Regular Jo(e)


Alison McGhee is the author of 10 award-winning books. She writes for all ages-from picture books for those too young to read, to adult novels, with a healthy smattering of books for children and young adults in between-and has six more children’s books scheduled for publication over the next three years. McGhee’s characters are down-to-earth. She insists there are no such things as superheroes. Or super villains. Instead, the characters who live in her pages are the people in-between, the “regular Jo(e)s” who simply do the best they can to get by in life.

In her new book, Falling Boy, McGhee depicts the life of Joseph, a young paraplegic living in between the nonexistent realm of the inherently good and inherently evil.

The Minnesota Women’s Press recently talked with McGhee about her life and work, in particular, Falling Boy.

McGhee said she often writes about children and young adults because it’s an age group that often grapples with enormous and complex questions about life. “We don’t give enough credit to adolescents,” she said.

And McGhee has definitely had some experience with adolescents, both as a mother and a teacher. A former high school teacher, she currently teaches at the college level; she is an associate professor at Metropolitan State University and an adjunct professor at Hamline University. She sees herself as more of a writer than a teacher. “I couldn’t define myself if I left the writer part out,” she said. “But it’s a humbling thing to be a teacher.”

To write Falling Boy, McGhee recognized that she needed further education about life in a wheelchair. She interviewed a quadriplegic and spoke with a neurologist and sex therapist in an attempt to make the book’s details accurate. And she also pushed herself around in a rented wheelchair.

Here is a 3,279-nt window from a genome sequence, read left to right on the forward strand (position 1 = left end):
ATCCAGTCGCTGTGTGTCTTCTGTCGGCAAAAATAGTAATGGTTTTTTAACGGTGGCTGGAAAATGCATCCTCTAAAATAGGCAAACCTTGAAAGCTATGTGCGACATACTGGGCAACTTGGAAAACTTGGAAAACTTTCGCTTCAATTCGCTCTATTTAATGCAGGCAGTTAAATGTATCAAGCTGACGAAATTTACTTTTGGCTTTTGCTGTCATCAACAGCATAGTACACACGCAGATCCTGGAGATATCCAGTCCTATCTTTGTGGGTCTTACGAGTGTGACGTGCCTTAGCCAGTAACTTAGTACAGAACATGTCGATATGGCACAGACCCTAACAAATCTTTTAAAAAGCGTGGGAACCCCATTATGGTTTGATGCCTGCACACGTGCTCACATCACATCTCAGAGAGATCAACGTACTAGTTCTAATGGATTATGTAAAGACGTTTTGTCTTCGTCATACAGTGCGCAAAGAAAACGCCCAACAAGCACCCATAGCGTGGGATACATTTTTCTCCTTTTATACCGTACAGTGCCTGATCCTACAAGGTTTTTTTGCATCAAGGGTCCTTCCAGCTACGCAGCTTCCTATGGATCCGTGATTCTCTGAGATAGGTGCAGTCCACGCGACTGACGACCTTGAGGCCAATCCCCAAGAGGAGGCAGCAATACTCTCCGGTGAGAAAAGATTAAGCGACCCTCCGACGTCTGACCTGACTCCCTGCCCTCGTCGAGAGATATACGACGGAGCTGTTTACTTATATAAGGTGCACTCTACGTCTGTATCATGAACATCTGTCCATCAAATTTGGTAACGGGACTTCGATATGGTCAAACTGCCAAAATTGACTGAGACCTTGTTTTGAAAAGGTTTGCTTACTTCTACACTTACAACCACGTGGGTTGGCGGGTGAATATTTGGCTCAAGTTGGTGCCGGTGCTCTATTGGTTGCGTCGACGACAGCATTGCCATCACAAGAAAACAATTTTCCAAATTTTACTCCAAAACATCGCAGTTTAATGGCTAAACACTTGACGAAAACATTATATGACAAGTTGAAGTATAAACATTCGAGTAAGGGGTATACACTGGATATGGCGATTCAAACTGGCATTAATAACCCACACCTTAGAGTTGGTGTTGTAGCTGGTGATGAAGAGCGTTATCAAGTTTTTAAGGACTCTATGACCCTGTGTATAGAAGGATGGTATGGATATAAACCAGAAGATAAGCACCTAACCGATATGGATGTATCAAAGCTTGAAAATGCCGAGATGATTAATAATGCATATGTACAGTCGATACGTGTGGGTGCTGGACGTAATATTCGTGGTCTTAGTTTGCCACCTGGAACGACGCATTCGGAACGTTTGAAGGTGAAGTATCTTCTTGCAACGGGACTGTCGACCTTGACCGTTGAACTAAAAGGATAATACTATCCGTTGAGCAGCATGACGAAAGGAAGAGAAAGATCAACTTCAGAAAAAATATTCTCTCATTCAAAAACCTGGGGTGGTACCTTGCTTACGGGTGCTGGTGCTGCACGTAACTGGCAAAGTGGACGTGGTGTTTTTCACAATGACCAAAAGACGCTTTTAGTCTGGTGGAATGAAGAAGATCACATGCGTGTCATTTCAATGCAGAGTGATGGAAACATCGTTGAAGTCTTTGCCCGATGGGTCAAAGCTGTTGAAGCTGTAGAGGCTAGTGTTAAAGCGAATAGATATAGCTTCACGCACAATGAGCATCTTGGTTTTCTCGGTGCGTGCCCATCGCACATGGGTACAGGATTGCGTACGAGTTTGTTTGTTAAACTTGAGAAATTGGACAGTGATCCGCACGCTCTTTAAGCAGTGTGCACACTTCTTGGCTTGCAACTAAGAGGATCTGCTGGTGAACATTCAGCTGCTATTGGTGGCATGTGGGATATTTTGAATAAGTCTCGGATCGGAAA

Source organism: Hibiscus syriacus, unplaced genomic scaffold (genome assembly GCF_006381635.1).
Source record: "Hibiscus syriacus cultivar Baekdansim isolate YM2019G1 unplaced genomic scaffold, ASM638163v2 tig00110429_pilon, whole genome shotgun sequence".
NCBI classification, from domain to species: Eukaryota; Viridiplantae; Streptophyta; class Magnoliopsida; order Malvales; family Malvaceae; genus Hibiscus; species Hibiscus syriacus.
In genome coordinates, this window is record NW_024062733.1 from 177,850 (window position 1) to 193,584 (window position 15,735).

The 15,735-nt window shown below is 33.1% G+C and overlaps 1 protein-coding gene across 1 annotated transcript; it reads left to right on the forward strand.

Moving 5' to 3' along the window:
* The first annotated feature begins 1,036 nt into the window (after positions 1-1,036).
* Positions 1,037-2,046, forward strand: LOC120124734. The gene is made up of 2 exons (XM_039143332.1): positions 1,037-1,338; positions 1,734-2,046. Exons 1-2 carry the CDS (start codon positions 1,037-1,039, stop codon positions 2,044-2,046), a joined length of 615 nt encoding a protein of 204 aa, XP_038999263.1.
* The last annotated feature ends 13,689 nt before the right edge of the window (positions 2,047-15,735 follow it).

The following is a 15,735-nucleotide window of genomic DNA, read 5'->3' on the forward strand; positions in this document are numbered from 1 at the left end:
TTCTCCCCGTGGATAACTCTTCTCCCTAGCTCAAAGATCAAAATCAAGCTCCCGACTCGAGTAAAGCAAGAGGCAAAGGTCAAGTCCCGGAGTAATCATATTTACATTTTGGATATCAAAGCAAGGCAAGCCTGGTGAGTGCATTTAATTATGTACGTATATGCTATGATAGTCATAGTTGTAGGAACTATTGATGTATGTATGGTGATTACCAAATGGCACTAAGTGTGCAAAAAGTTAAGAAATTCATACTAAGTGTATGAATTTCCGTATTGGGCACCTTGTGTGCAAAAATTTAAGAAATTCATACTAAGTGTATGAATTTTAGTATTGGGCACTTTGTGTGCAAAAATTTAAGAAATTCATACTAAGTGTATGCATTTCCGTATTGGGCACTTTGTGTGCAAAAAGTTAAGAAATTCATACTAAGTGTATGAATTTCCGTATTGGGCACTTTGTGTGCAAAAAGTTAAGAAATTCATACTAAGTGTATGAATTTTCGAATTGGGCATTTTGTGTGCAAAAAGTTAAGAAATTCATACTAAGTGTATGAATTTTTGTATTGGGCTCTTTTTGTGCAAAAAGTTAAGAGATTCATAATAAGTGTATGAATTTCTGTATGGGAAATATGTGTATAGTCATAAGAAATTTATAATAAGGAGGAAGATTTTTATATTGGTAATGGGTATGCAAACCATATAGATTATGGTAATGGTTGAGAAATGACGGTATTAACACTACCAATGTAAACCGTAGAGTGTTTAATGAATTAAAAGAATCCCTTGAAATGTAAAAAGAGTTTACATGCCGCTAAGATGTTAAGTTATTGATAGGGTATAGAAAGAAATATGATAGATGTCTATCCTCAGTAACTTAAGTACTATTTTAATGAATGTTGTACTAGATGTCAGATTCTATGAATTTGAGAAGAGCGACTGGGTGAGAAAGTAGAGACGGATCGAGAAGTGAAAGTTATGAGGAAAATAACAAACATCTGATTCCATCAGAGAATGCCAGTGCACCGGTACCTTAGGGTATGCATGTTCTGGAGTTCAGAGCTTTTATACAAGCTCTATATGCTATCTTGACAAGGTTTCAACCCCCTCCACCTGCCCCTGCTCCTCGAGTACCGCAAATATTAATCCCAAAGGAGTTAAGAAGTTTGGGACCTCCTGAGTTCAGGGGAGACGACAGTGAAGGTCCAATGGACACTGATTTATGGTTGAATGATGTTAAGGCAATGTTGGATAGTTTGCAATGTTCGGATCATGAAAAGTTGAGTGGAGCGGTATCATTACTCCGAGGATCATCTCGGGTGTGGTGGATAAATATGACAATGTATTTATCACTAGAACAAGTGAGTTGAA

McGhee, who is both easygoing and funny, said that the image of Joseph came to her in a melodramatic moment when she was between books and feeling a little washed up as a writer. In that initial imagining of her soon-to-be protagonist, she said, Joseph seemed more belligerent than he turned out in the novel. It isn’t surprising, however, that Joseph took on a life of his own, considering that McGhee said the Enzo character “just flung onto the page.”

According to McGhee, at its heart, Falling Boy is about the poet John Keats’ idea of negative capability, or more specifically, how Joseph wouldn’t have had the capability to open up to the people around him had he not been disabled in an accident. She steers Joseph from the position of “less-than-ordinary paraplegic” to “extraordinary superhero” to “regular kid” who finds love and friendship.

Many of McGhee’s books are set in upstate New York, where she grew up. Falling Boy, with its detailed descriptions of Lake Calhoun and muggy Minnesota summers, is the first to be set in Minnesota. McGhee said she writes about places where she sets down roots.

“And I try to write books that I would like to read.”

Visit Alison McGhee’s website.